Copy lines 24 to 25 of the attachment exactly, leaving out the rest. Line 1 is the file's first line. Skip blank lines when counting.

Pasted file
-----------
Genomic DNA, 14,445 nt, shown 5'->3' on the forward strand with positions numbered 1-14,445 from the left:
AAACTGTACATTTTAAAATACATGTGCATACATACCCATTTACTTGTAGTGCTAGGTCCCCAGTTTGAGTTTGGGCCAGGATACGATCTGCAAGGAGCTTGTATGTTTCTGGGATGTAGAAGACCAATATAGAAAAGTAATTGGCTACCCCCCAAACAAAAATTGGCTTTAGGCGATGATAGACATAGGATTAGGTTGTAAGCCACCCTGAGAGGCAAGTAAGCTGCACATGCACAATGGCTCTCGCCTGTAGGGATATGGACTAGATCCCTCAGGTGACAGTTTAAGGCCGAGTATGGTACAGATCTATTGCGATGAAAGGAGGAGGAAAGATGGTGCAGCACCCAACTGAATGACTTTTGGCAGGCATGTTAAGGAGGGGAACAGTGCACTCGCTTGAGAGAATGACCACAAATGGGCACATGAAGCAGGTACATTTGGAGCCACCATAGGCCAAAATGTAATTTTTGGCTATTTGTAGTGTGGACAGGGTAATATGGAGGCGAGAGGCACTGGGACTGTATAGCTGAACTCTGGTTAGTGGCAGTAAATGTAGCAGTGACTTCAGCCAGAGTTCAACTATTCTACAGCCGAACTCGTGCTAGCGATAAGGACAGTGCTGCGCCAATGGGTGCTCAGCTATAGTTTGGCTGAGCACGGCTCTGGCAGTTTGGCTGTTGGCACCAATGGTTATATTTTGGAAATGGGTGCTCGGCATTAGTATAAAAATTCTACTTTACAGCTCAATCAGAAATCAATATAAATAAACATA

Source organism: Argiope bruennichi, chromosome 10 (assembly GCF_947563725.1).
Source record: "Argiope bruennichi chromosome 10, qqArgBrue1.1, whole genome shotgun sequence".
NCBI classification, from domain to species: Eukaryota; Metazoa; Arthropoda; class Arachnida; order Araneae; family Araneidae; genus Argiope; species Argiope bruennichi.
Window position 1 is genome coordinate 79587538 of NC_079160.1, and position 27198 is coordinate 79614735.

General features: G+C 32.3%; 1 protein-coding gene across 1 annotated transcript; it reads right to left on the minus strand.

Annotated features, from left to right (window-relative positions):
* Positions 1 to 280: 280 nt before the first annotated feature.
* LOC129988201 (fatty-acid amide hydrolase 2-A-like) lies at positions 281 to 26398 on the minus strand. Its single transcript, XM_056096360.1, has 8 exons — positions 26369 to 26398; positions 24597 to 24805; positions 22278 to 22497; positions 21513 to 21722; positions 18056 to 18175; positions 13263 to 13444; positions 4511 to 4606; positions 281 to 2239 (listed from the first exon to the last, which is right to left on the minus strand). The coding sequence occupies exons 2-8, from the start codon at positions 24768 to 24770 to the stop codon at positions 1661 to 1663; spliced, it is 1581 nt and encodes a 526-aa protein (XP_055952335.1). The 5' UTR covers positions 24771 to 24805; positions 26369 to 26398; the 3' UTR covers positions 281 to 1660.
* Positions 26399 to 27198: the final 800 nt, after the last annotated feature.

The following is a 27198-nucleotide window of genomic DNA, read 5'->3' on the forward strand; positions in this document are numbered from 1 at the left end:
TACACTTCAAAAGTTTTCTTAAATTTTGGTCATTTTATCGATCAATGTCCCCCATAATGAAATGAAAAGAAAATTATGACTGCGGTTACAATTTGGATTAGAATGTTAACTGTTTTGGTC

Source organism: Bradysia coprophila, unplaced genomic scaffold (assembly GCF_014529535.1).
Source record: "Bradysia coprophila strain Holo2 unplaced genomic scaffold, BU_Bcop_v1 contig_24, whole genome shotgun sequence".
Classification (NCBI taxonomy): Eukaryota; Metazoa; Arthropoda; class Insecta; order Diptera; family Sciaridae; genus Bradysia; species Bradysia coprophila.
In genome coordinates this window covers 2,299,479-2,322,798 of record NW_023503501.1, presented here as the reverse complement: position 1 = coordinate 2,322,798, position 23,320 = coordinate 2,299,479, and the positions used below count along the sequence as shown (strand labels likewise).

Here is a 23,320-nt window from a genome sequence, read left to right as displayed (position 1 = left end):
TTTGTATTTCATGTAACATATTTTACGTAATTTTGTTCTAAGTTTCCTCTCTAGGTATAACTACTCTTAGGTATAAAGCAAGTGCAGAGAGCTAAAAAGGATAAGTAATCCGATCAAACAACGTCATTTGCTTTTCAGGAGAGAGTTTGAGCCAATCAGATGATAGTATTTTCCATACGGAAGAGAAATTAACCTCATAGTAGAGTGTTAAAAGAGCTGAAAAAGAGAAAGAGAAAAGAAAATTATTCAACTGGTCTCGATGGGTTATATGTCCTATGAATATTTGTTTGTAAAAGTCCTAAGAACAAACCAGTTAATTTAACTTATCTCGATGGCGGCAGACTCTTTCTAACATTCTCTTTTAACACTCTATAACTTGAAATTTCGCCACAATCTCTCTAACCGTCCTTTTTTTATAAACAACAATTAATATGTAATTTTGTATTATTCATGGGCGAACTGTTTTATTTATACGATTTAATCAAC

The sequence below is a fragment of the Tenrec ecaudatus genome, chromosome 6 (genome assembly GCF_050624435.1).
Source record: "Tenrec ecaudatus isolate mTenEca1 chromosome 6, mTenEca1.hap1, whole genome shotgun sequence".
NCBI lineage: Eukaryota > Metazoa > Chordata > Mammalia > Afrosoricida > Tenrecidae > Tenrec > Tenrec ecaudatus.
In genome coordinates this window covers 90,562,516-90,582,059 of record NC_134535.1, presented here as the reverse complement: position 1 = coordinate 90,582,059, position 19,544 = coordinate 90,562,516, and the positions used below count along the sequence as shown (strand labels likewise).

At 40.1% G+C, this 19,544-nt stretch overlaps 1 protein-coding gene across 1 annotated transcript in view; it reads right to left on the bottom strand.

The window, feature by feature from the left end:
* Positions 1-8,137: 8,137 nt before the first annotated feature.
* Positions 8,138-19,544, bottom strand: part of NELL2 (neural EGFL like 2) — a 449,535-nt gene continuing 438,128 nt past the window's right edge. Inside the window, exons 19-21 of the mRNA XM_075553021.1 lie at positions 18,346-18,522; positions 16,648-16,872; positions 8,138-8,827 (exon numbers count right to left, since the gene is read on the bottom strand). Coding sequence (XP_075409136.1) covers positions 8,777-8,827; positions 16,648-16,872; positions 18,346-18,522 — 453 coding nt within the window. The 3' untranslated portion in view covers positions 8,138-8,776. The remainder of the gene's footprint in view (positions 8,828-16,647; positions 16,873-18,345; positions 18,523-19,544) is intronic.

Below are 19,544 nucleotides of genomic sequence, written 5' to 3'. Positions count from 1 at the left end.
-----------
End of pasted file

At 40.1% G+C, this 19,544-nt stretch overlaps 1 protein-coding gene across 1 annotated transcript in view; it reads right to left on the bottom strand.

The window, feature by feature from the left end: